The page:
Aside from this, a Harvard study suggests that men struggle more to cope with work life balance than women. The research found that men were unable to contribute so much – emotionally and practically – to the home after a stressful day, compared with women who seemed able to still offer emotional support and contribute to family time.
Taking this into account, one reason for higher divorce rates amongst promoted women is the mental strain this places on her husband and the subsequent stress leading to relationship pressure and eventually separation.
The power of perception
Charlotte Ljung, a divorced mother-of-two and CEO for a luxury bed and furniture group in Sweden, said the practical demands on a role such as hers – long days, extensive travel, and general pressure – can cause difficulties in relationships without kids too, and that divorce is a common concern for women in her network. “The joke is ‘the better you do at work, the more likely you are going to get a divorce.”
Ljung attributes this link to the “the power of perception” and the idea that despite many men wanting to step up to the plate of equality at work and home, for some they struggle to shake the deep-seated emphasis on who earns the most and supports the family livelihood. She says, “men today often find it intriguing in the beginning and want to be seen to support you and root for you – and I think that is a very positive thing – but I think a few steps down the line, when reality kicks in, it can be more difficult for them to deal with.”
So how we can create a world in which women can work and be a wife in harmony?
- Fight the good fight
As with any chronic societal condition, we mustn’t underestimate the power of awareness-raising and education in de-stigmatising and changing the playing field.
Ljung believes that highlighting the common challenges couples face when the woman is promoted, and preparing them with what to expect, could go a long way to helping the relationship survive. “One has to be careful about putting on a feminist hat and pointing fingers, because nothing has really prepared men for this change, practically…we need to provide better tools and raise awareness of the subject by talking about it.”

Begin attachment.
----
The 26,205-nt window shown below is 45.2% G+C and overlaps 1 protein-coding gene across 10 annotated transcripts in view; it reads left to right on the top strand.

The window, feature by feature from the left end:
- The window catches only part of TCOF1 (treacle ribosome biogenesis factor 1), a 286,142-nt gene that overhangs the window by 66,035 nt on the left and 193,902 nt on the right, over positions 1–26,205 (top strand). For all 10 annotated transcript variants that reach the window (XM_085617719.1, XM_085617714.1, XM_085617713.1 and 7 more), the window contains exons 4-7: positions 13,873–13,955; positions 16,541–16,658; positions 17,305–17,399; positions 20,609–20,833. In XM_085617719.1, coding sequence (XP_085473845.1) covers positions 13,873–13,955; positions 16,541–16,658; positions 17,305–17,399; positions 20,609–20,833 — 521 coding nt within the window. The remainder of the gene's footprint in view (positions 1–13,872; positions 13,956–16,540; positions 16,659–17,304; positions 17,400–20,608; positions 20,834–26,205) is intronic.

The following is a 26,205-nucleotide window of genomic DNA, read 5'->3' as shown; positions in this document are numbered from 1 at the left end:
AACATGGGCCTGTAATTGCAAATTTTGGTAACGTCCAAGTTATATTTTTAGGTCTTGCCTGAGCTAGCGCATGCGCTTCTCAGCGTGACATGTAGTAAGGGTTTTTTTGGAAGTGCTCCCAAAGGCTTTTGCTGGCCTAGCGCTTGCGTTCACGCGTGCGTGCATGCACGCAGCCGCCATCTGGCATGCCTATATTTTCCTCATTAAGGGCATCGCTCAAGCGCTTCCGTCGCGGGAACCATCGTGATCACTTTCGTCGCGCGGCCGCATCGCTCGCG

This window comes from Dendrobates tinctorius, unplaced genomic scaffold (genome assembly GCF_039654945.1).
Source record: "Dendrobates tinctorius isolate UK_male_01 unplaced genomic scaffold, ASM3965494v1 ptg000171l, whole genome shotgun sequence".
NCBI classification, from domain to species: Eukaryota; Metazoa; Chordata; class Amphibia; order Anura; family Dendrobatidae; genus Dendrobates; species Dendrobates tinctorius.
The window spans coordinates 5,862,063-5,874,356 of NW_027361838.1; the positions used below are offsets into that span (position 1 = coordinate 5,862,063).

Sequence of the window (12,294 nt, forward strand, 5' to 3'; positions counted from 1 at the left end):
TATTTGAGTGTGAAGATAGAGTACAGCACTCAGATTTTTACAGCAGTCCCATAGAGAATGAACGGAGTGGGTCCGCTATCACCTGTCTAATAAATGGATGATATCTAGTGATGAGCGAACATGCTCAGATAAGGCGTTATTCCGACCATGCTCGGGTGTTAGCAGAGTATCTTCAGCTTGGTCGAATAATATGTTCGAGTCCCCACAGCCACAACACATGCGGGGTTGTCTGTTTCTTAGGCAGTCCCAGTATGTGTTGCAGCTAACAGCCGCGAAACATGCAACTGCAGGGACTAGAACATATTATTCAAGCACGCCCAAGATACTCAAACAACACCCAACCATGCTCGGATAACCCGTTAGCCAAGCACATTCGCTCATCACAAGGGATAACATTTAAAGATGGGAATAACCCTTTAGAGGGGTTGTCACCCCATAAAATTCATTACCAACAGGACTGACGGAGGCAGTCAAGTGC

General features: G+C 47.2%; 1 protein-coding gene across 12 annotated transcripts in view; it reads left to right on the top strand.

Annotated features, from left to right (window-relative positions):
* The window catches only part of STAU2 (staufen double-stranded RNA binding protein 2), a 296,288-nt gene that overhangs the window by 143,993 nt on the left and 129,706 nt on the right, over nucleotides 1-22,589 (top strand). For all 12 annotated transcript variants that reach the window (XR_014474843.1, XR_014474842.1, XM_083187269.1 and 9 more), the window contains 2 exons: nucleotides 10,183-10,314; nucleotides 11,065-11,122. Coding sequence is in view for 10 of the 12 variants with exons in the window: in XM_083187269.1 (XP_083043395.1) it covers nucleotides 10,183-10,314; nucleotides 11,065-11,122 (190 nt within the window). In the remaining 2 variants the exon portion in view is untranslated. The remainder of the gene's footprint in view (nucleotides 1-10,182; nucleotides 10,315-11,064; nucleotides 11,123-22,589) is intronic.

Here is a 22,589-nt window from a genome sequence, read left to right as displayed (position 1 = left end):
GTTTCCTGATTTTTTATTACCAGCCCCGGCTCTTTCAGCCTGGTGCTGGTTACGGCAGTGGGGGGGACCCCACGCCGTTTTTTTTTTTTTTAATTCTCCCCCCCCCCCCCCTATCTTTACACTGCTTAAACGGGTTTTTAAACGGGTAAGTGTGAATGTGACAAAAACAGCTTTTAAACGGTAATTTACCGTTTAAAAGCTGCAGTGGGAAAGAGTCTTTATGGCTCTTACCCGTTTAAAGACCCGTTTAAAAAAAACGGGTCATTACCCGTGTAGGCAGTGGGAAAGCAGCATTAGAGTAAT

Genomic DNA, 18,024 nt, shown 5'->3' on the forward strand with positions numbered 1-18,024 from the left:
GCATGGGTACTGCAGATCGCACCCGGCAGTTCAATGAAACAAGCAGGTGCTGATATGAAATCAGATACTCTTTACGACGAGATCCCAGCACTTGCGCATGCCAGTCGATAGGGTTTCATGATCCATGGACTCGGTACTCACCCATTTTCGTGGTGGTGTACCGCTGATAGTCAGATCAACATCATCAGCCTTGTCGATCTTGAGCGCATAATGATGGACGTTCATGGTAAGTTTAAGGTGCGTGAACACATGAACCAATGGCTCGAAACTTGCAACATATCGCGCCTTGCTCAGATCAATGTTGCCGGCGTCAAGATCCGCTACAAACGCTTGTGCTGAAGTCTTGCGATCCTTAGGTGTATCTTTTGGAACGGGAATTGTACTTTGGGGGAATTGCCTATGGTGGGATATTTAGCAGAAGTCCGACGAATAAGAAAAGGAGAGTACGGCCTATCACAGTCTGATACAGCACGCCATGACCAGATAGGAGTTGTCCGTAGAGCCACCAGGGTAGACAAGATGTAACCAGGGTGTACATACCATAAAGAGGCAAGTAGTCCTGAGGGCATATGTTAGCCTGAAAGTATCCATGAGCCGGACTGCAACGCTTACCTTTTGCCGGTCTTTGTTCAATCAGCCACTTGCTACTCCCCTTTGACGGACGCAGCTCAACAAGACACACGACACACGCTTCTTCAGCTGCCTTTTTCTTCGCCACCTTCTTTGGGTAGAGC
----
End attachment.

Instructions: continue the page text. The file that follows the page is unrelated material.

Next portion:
- Practical strategies
Torabi says that there are practical strategies which can help couples “grappling with this imbalance”. Including talking through and helping each person feel financially valuable within the relationship – and establishing areas the husband can contribute to, regardless f their job or how much they earn. This could be anything from managing the household finances to taking on more domestic chores – it’s simply about each person within the marriage feeling empowered and valuable.
- Support one another
Research by the American Psychological Association shows that masculinity norms discourage men from being vulnerable, preventing them from seeking support with their mental health – or indeed, opening up to their partner when they’re struggling. Referring back to the impact of stress on divorce rates, when there is a shift in the domestic routine (such as when the women is promoted to a more demanding role), being vigilant about the impact on each person in the couple, and creating a space for both parties to share their challenges, can help them overcome this “pain point” together, united and in each other’s corners.
Hannah Ruth is a social media expert and a contributing writer for Yellow Eve. You can connect with her here.